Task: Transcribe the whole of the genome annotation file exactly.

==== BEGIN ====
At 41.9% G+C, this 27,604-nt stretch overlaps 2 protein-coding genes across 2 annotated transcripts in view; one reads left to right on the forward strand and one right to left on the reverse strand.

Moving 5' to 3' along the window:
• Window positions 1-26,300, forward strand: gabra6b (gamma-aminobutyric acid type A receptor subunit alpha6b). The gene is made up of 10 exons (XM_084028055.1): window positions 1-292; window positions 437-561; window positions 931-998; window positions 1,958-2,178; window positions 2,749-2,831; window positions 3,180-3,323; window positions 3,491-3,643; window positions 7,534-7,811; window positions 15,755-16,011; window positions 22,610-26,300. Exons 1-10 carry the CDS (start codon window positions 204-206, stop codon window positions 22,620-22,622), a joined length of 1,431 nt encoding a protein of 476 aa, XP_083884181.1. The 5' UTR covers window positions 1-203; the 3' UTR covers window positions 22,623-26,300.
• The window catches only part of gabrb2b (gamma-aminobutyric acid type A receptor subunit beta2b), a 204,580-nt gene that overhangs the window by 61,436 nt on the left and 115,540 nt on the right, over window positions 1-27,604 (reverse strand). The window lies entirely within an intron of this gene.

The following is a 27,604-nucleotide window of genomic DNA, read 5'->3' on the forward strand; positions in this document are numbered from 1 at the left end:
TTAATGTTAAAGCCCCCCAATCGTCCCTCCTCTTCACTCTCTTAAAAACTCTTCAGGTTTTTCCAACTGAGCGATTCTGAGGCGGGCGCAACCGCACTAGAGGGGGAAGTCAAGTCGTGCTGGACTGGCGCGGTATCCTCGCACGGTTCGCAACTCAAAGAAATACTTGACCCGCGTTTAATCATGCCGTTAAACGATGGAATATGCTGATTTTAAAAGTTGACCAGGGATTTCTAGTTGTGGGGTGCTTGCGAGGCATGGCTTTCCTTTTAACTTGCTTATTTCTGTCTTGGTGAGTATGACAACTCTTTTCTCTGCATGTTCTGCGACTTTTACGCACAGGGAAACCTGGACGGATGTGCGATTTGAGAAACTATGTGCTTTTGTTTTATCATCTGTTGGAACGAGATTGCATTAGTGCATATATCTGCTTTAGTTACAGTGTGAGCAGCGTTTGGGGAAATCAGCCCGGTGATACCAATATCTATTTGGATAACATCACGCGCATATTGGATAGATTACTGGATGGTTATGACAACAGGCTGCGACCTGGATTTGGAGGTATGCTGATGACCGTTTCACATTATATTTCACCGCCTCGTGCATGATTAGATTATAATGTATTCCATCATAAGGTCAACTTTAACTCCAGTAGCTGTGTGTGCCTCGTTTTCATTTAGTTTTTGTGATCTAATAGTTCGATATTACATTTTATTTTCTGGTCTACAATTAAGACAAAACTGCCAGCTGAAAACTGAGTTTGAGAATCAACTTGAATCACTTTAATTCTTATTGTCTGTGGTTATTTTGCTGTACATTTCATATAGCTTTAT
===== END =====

At 41.9% G+C, this 27,604-nt stretch overlaps 2 protein-coding genes across 2 annotated transcripts in view; one reads left to right on the forward strand and one right to left on the reverse strand.

Moving 5' to 3' along the window:
• Window positions 1-26,300, forward strand: gabra6b (gamma-aminobutyric acid type A receptor subunit alpha6b). The gene is made up of 10 exons (XM_084028055.1): window positions 1-292; window positions 437-561; window positions 931-998; window positions 1,958-2,178; window positions 2,749-2,831; window positions 3,180-3,323; window positions 3,491-3,643; window positions 7,534-7,811; window positions 15,755-16,011; window positions 22,610-26,300. Exons 1-10 carry the CDS (start codon window positions 204-206, stop codon window positions 22,620-22,622), a joined length of 1,431 nt encoding a protein of 476 aa, XP_083884181.1. The 5' UTR covers window positions 1-203; the 3' UTR covers window positions 22,623-26,300.
• The window catches only part of gabrb2b (gamma-aminobutyric acid type A receptor subunit beta2b), a 204,580-nt gene that overhangs the window by 61,436 nt on the left and 115,540 nt on the right, over window positions 1-27,604 (reverse strand). The window lies entirely within an intron of this gene.

The following is a 27,604-nucleotide window of genomic DNA, read 5'->3' on the forward strand; positions in this document are numbered from 1 at the left end:
TTAATGTTAAAGCCCCCCAATCGTCCCTCCTCTTCACTCTCTTAAAAACTCTTCAGGTTTTTCCAACTGAGCGATTCTGAGGCGGGCGCAACCGCACTAGAGGGGGAAGTCAAGTCGTGCTGGACTGGCGCGGTATCCTCGCACGGTTCGCAACTCAAAGAAATACTTGACCCGCGTTTAATCATGCCGTTAAACGATGGAATATGCTGATTTTAAAAGTTGACCAGGGATTTCTAGTTGTGGGGTGCTTGCGAGGCATGGCTTTCCTTTTAACTTGCTTATTTCTGTCTTGGTGAGTATGACAACTCTTTTCTCTGCATGTTCTGCGACTTTTACGCACAGGGAAACCTGGACGGATGTGCGATTTGAGAAACTATGTGCTTTTGTTTTATCATCTGTTGGAACGAGATTGCATTAGTGCATATATCTGCTTTAGTTACAGTGTGAGCAGCGTTTGGGGAAATCAGCCCGGTGATACCAATATCTATTTGGATAACATCACGCGCATATTGGATAGATTACTGGATGGTTATGACAACAGGCTGCGACCTGGATTTGGAGGTATGCTGATGACCGTTTCACATTATATTTCACCGCCTCGTGCATGATTAGATTATAATGTATTCCATCATAAGGTCAACTTTAACTCCAGTAGCTGTGTGTGCCTCGTTTTCATTTAGTTTTTGTGATCTAATAGTTCGATATTACATTTTATTTTCTGGTCTACAATTAAGACAAAACTGCCAGCTGAAAACTGAGTTTGAGAATCAACTTGAATCACTTTAATTCTTATTGTCTGTGGTTATTTTGCTGTACATTTCATATAGCTTTAT